Duvalia Haw. in Syn. Pl. Succ.: 44 (1812).
Type: Duvalia elegans (Masson) Haw.
Etymology: Henry Auguste Duval (1777-1814), French medicine doctor and botanist, who named genera Haworthia and Gasteria.
Distribution: southern Africa (South Africa, Swaziland, Namibia, Angola, Botswana, Zimbabwe, Zambia, Moçambique, Malawi, Free State), eastern Africa (Somalia, Ethiopia, Djibouti, Sudan) and Arabian Peninsula (Yemen, Saudi Arabia).
Number of species: 18 with 3 infra-specific taxa (Plowes in press).
History: Francis Masson described in 1796 three species of Duvalia as Stapelia (S. caespitosa, S. reclinata and S. elegans). Adrian Hardy Haworth decribed the genus in 1812 and transfered all three Masson's plants and Sims's Stapelia radiata to it as D. elegans, D. caespitosa, D. reclinata and D. radiata and decribed four new taxa: D. tuberculata, D. laevigata, D. glomerata and D. compacta.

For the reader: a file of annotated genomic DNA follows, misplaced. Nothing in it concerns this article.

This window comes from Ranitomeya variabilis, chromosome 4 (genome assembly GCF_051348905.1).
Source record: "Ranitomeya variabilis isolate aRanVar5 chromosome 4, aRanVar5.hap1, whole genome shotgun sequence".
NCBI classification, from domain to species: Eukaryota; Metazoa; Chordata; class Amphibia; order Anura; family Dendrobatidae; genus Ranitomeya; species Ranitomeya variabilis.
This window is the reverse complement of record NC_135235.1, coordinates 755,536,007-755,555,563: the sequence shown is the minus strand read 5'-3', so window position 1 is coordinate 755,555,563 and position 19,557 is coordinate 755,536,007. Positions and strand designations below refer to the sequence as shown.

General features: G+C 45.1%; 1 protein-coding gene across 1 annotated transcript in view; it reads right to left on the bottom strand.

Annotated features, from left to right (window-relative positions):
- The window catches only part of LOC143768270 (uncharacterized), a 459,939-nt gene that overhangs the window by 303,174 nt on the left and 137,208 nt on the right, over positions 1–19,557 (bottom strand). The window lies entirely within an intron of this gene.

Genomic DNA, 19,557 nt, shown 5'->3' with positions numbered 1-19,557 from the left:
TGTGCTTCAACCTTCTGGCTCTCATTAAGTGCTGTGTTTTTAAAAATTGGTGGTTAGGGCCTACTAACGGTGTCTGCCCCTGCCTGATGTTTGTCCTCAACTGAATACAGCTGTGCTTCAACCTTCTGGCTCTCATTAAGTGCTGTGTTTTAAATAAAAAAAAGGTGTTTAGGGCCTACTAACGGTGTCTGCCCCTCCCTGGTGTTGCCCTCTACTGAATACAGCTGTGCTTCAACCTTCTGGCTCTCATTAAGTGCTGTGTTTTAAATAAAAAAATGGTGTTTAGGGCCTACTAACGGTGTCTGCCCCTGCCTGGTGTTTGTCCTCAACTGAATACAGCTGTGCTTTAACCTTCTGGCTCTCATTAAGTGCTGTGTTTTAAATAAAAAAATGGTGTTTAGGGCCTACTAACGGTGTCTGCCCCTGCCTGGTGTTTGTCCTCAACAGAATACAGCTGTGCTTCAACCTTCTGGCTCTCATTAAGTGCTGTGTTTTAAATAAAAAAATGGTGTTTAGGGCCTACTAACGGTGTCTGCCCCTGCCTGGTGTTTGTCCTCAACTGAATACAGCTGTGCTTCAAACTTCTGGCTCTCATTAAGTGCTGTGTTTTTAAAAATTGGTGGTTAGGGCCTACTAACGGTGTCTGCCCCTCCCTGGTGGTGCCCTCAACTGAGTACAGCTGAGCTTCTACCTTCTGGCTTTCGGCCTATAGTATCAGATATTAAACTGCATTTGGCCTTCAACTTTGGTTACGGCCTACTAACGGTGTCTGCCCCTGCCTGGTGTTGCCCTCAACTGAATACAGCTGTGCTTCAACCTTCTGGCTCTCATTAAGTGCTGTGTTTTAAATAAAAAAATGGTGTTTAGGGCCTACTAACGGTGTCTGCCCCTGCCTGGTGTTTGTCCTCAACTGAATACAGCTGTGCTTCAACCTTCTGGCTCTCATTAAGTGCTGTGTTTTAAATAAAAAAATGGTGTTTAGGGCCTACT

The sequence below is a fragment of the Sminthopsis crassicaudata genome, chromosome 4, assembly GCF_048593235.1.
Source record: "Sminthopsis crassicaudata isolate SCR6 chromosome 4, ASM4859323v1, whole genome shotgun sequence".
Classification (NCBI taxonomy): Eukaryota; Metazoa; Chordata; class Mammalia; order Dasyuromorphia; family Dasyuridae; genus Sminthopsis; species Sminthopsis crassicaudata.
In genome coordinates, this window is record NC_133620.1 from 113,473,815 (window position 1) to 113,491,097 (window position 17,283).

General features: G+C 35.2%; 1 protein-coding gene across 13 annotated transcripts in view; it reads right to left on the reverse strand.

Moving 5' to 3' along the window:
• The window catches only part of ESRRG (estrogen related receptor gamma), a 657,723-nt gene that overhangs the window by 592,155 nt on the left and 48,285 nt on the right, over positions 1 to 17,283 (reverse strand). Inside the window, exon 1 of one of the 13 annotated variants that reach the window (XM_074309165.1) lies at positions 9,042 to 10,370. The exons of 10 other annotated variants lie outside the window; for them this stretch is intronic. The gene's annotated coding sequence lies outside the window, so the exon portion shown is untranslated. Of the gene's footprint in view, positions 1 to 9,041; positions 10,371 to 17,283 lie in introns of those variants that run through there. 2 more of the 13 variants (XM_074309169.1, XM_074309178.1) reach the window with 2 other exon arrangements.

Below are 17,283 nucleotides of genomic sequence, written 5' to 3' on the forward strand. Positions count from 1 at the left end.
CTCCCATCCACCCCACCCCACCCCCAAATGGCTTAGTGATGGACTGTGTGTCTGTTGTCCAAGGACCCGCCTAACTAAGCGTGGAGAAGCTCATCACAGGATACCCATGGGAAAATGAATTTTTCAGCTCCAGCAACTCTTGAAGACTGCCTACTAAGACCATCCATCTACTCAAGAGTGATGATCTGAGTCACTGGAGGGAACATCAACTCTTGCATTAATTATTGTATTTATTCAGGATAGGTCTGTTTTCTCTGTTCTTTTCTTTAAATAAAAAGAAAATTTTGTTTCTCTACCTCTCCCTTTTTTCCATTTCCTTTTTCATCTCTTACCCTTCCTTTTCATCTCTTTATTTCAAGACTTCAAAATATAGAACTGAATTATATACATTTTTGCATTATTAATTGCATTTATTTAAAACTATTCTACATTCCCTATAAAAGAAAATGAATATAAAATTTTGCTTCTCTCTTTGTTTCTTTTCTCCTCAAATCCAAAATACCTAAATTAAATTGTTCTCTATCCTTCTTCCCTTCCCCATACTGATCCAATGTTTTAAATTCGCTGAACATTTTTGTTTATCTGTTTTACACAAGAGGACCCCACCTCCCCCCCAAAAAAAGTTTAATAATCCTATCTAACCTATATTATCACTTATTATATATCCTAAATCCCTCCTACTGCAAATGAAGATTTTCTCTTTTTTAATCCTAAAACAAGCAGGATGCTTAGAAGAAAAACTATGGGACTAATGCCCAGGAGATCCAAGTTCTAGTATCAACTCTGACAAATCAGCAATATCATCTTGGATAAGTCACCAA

Nicholas Edward Brown revived the genus in 1908 with 19 species and 8 infra-species after some authors had placed the species of Duvalia back in Stapelia. Alain White and Boyd Sloane recognised 15 species with 10 infra-specific taxa in 1937.
Ulrich Meve made a revison of the genus in 1997. He recognized 17 species in two sections: Duvalia with 13 species and 1 infra-specific taxa and Arabica with 4 species and 2 infra-specific taxa.
Peter Bruyns reduced the section Duvalia to 10 species with 2 subspecieses in 2005, while the section Arabica was not included in the book.